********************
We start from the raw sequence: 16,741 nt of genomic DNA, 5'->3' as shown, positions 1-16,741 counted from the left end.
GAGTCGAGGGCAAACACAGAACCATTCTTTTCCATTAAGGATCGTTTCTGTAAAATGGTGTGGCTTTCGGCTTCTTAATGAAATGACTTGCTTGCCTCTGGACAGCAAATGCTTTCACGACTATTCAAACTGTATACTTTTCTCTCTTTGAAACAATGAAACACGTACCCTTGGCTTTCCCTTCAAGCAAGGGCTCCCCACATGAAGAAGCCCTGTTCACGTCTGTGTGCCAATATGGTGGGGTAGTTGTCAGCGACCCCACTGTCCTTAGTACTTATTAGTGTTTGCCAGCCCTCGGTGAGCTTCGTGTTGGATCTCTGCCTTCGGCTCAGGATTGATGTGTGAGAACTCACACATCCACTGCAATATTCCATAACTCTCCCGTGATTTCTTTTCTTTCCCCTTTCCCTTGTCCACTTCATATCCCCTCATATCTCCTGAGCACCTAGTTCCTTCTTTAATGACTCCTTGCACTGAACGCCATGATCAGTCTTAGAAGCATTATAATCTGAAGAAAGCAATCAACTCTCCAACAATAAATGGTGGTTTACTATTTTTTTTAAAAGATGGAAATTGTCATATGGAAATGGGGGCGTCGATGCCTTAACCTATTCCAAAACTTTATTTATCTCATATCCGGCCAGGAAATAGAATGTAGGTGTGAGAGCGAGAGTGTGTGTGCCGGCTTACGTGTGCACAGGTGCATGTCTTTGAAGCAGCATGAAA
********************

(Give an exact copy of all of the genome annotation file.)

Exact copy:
We start from the raw sequence: 16,741 nt of genomic DNA, 5'->3' as shown, positions 1-16,741 counted from the left end.
GAGTCGAGGGCAAACACAGAACCATTCTTTTCCATTAAGGATCGTTTCTGTAAAATGGTGTGGCTTTCGGCTTCTTAATGAAATGACTTGCTTGCCTCTGGACAGCAAATGCTTTCACGACTATTCAAACTGTATACTTTTCTCTCTTTGAAACAATGAAACACGTACCCTTGGCTTTCCCTTCAAGCAAGGGCTCCCCACATGAAGAAGCCCTGTTCACGTCTGTGTGCCAATATGGTGGGGTAGTTGTCAGCGACCCCACTGTCCTTAGTACTTATTAGTGTTTGCCAGCCCTCGGTGAGCTTCGTGTTGGATCTCTGCCTTCGGCTCAGGATTGATGTGTGAGAACTCACACATCCACTGCAATATTCCATAACTCTCCCGTGATTTCTTTTCTTTCCCCTTTCCCTTGTCCACTTCATATCCCCTCATATCTCCTGAGCACCTAGTTCCTTCTTTAATGACTCCTTGCACTGAACGCCATGATCAGTCTTAGAAGCATTATAATCTGAAGAAAGCAATCAACTCTCCAACAATAAATGGTGGTTTACTATTTTTTTTAAAAGATGGAAATTGTCATATGGAAATGGGGGCGTCGATGCCTTAACCTATTCCAAAACTTTATTTATCTCATATCCGGCCAGGAAATAGAATGTAGGTGTGAGAGCGAGAGTGTGTGTGCCGGCTTACGTGTGCACAGGTGCATGTCTTTGAAGCAGCATGAAA